I wish to remove components on a PCB.
Would like suggestions on best method and desoldering tool.
I wish to remove components on a PCB.
A very broad question.
There are a lot of options and tools. Probably the most basic would be a soldering iron and small hand held plastic or metal vacuum pump. Several solder tool specialists like Weller, Hakko etc market dedicated de-soldering stations. A popular method is “Solder Wick” which is clean shiny copper braid with a resin flux impregnated. As the name suggests the “wick” is placed over the joint and heated with a soldering iron, the solder “wicks” into the braid and is effectively removed from the joint. Another method suggested by Marconi which is particularly effective for conformal coated boards involves a tooth brush or other stiff bristle brush and a bit of clean automotive grease. A bit of grease is applied to the brush and the joint heatted with an iron, The solder is then brushed out of the joint and the grease keeps the job clean and causes the solder to form little beads which can be brushed off the board without sticking to anything else. For some applications a hot air method is best.
Each different different circumstance requires a different approach. I don’t think anyone can give a definitive opinion as to which method will suit all occasions. A particularly difficult situation arises when you have plated through holes which are small and the component is too neat a fit. This does not allow enough room to remove the solder. Often the most expedient (and economical in the long run) way is to cut the legs of the component and remove them with iron and small pliers then remove the solder from the hole. This may seem a bit drastic but mostly the low cost of replacement components easily offsets the otherwise struggle to remove without damage.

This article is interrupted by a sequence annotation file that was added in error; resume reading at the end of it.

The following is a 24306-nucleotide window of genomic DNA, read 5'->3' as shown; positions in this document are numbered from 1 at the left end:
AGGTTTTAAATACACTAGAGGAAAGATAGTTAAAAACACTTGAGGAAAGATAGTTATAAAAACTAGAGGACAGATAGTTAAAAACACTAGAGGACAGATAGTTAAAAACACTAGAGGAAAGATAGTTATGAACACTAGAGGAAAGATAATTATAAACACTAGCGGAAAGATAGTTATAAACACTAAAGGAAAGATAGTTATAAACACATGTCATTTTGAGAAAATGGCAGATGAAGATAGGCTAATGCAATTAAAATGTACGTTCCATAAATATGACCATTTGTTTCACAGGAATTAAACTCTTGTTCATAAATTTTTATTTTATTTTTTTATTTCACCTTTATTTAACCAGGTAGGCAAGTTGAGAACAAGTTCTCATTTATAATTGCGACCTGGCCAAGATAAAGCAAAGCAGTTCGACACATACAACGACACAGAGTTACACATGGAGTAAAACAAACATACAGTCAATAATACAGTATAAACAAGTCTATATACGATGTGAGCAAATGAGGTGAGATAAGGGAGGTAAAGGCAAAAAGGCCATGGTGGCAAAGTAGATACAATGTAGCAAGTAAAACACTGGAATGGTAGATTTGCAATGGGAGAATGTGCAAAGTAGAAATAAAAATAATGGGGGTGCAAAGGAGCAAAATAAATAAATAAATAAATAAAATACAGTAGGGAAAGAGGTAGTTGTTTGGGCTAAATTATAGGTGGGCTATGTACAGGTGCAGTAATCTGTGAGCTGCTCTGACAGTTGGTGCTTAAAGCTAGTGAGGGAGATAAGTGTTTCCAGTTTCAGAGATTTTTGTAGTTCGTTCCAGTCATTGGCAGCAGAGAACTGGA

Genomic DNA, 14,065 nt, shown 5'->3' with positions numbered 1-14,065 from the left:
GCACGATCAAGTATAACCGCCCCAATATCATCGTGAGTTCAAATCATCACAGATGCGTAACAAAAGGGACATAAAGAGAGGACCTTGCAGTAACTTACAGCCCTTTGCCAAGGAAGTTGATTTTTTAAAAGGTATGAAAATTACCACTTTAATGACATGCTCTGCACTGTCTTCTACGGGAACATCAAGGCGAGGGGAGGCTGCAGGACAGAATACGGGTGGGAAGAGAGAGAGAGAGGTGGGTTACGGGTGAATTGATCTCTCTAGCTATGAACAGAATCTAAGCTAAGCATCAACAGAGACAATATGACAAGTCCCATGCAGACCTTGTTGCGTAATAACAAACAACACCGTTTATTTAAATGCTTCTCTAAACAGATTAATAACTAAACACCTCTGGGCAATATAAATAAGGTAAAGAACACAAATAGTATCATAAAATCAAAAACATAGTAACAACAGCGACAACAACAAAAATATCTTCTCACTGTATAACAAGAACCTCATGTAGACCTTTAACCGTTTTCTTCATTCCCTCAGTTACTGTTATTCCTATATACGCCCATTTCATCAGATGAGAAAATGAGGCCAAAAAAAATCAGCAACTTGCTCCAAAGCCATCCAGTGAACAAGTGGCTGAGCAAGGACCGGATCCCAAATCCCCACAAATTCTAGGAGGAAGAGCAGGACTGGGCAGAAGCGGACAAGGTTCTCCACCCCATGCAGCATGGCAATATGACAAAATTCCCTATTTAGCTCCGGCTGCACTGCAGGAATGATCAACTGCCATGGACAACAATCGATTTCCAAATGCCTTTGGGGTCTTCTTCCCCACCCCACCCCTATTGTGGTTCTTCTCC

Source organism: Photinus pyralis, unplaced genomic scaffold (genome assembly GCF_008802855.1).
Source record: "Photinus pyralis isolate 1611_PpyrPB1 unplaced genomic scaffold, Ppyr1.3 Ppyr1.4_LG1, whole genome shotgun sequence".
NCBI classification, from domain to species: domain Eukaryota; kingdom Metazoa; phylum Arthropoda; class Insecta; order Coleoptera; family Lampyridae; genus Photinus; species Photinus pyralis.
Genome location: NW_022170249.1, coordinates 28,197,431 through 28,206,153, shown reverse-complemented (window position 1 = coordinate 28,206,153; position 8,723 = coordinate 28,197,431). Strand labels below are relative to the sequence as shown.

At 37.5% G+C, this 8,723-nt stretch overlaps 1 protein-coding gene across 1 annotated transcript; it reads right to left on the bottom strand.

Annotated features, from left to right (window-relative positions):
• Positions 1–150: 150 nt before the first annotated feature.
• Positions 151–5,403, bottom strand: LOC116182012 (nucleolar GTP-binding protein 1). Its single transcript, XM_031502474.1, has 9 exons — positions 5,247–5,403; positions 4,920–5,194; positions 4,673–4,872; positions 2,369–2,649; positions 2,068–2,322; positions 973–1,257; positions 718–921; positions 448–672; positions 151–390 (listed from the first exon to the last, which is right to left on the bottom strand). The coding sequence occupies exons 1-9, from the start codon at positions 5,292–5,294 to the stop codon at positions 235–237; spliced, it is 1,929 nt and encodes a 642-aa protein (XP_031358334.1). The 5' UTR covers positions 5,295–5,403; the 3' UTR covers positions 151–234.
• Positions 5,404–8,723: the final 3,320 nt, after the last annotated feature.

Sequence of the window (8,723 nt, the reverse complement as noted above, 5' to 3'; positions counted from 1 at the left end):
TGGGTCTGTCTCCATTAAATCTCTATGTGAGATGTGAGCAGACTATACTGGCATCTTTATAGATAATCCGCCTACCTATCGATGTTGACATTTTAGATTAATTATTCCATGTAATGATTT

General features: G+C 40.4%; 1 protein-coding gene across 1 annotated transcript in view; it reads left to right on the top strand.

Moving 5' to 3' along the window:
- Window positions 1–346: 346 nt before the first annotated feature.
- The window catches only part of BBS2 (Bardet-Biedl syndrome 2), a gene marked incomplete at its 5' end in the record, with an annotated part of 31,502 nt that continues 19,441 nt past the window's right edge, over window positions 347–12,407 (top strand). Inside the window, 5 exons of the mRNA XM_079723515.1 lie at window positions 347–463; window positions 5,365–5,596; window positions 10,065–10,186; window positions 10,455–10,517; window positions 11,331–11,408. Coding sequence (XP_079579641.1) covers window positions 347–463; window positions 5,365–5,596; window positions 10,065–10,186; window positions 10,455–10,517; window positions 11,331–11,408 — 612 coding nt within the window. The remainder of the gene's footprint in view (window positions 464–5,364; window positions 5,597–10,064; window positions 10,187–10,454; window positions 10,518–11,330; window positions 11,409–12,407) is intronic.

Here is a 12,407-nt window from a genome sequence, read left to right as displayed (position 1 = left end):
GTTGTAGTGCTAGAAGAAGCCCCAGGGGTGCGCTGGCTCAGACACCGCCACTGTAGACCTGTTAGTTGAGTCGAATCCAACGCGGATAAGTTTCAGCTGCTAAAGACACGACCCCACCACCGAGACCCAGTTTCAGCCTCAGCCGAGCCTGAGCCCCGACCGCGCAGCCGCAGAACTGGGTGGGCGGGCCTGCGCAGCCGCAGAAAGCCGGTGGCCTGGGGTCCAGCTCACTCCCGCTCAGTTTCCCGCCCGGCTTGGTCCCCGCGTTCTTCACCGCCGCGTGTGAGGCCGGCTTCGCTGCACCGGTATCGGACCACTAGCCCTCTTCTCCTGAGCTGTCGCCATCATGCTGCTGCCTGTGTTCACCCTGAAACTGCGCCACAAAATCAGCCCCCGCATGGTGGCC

In all situations care has to be taken not to overheat the board as the track will lift. Particularly on cheaper boards where track adhesion may not be up to scratch. Heat sinking effect of larger leads can affect this also.
Practise on some old redundant boards will also help.
Thank you Robert,
I think you have outlined that which ever method is used it is not an easy task and caution is necessary.
Yes not easy for the inexperienced BUT experience starts somewhere and you cannot get it by reading alone. It is not that difficult either. Get hold of some redundant boards and have a go. You will then be able to think about it and decide which method is best for what job. Unfortunately the hobbyist usually has a limited number of options available but soon learns to improvise. The trick about cutting the component legs (particularly with ICs) and removing the solder from the empty hole has merits to get over a difficult situation but you have to have a new component to replace it with.
Keep trying and have a go.
Hey Les and Bob,